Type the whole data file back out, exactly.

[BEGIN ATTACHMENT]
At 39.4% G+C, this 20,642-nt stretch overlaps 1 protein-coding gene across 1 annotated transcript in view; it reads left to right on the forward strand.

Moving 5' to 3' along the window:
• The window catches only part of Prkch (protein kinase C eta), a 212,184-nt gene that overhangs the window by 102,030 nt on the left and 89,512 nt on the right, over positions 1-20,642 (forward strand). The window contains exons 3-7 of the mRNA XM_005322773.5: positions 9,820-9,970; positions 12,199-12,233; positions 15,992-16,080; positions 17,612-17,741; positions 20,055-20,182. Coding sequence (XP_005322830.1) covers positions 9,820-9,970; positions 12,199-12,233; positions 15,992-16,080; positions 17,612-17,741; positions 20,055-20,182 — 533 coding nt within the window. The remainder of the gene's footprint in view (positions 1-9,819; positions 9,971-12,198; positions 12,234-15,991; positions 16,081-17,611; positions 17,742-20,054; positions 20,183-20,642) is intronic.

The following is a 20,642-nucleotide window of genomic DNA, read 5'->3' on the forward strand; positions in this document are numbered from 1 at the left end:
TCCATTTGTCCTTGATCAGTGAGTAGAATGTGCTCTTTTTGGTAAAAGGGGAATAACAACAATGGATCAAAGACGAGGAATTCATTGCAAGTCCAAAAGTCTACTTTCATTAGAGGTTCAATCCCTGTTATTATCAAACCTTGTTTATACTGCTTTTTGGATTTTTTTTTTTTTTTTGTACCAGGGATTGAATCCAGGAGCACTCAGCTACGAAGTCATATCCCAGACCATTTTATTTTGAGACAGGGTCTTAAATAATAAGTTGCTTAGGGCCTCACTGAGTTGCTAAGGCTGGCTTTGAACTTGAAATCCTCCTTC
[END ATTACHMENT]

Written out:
At 39.4% G+C, this 20,642-nt stretch overlaps 1 protein-coding gene across 1 annotated transcript in view; it reads left to right on the forward strand.

Moving 5' to 3' along the window:
• The window catches only part of Prkch (protein kinase C eta), a 212,184-nt gene that overhangs the window by 102,030 nt on the left and 89,512 nt on the right, over positions 1-20,642 (forward strand). The window contains exons 3-7 of the mRNA XM_005322773.5: positions 9,820-9,970; positions 12,199-12,233; positions 15,992-16,080; positions 17,612-17,741; positions 20,055-20,182. Coding sequence (XP_005322830.1) covers positions 9,820-9,970; positions 12,199-12,233; positions 15,992-16,080; positions 17,612-17,741; positions 20,055-20,182 — 533 coding nt within the window. The remainder of the gene's footprint in view (positions 1-9,819; positions 9,971-12,198; positions 12,234-15,991; positions 16,081-17,611; positions 17,742-20,054; positions 20,183-20,642) is intronic.

The following is a 20,642-nucleotide window of genomic DNA, read 5'->3' on the forward strand; positions in this document are numbered from 1 at the left end:
TCCATTTGTCCTTGATCAGTGAGTAGAATGTGCTCTTTTTGGTAAAAGGGGAATAACAACAATGGATCAAAGACGAGGAATTCATTGCAAGTCCAAAAGTCTACTTTCATTAGAGGTTCAATCCCTGTTATTATCAAACCTTGTTTATACTGCTTTTTGGATTTTTTTTTTTTTTTTGTACCAGGGATTGAATCCAGGAGCACTCAGCTACGAAGTCATATCCCAGACCATTTTATTTTGAGACAGGGTCTTAAATAATAAGTTGCTTAGGGCCTCACTGAGTTGCTAAGGCTGGCTTTGAACTTGAAATCCTCCTTC